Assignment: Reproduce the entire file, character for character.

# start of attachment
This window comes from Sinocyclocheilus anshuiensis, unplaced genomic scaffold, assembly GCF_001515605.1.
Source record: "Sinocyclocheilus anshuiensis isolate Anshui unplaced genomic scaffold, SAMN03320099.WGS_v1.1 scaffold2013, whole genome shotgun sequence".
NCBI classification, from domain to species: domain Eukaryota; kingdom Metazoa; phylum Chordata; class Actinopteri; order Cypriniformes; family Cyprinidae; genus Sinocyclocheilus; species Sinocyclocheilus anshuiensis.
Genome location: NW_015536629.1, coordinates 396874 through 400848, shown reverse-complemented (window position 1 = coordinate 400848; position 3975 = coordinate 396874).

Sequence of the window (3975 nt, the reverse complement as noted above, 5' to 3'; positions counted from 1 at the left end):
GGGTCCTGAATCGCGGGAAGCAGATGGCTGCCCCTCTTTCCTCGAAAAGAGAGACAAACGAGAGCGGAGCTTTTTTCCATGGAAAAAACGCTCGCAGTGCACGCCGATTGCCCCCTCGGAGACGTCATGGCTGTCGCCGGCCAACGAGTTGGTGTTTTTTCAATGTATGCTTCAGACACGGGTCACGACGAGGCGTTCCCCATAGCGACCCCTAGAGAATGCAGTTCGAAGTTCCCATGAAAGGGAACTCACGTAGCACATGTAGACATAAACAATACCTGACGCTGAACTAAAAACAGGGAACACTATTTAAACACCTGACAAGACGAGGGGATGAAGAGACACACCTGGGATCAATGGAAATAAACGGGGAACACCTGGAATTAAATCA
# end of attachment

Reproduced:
This window comes from Sinocyclocheilus anshuiensis, unplaced genomic scaffold, assembly GCF_001515605.1.
Source record: "Sinocyclocheilus anshuiensis isolate Anshui unplaced genomic scaffold, SAMN03320099.WGS_v1.1 scaffold2013, whole genome shotgun sequence".
NCBI classification, from domain to species: domain Eukaryota; kingdom Metazoa; phylum Chordata; class Actinopteri; order Cypriniformes; family Cyprinidae; genus Sinocyclocheilus; species Sinocyclocheilus anshuiensis.
Genome location: NW_015536629.1, coordinates 396874 through 400848, shown reverse-complemented (window position 1 = coordinate 400848; position 3975 = coordinate 396874).

Sequence of the window (3975 nt, the reverse complement as noted above, 5' to 3'; positions counted from 1 at the left end):
GGGTCCTGAATCGCGGGAAGCAGATGGCTGCCCCTCTTTCCTCGAAAAGAGAGACAAACGAGAGCGGAGCTTTTTTCCATGGAAAAAACGCTCGCAGTGCACGCCGATTGCCCCCTCGGAGACGTCATGGCTGTCGCCGGCCAACGAGTTGGTGTTTTTTCAATGTATGCTTCAGACACGGGTCACGACGAGGCGTTCCCCATAGCGACCCCTAGAGAATGCAGTTCGAAGTTCCCATGAAAGGGAACTCACGTAGCACATGTAGACATAAACAATACCTGACGCTGAACTAAAAACAGGGAACACTATTTAAACACCTGACAAGACGAGGGGATGAAGAGACACACCTGGGATCAATGGAAATAAACGGGGAACACCTGGAATTAAATCA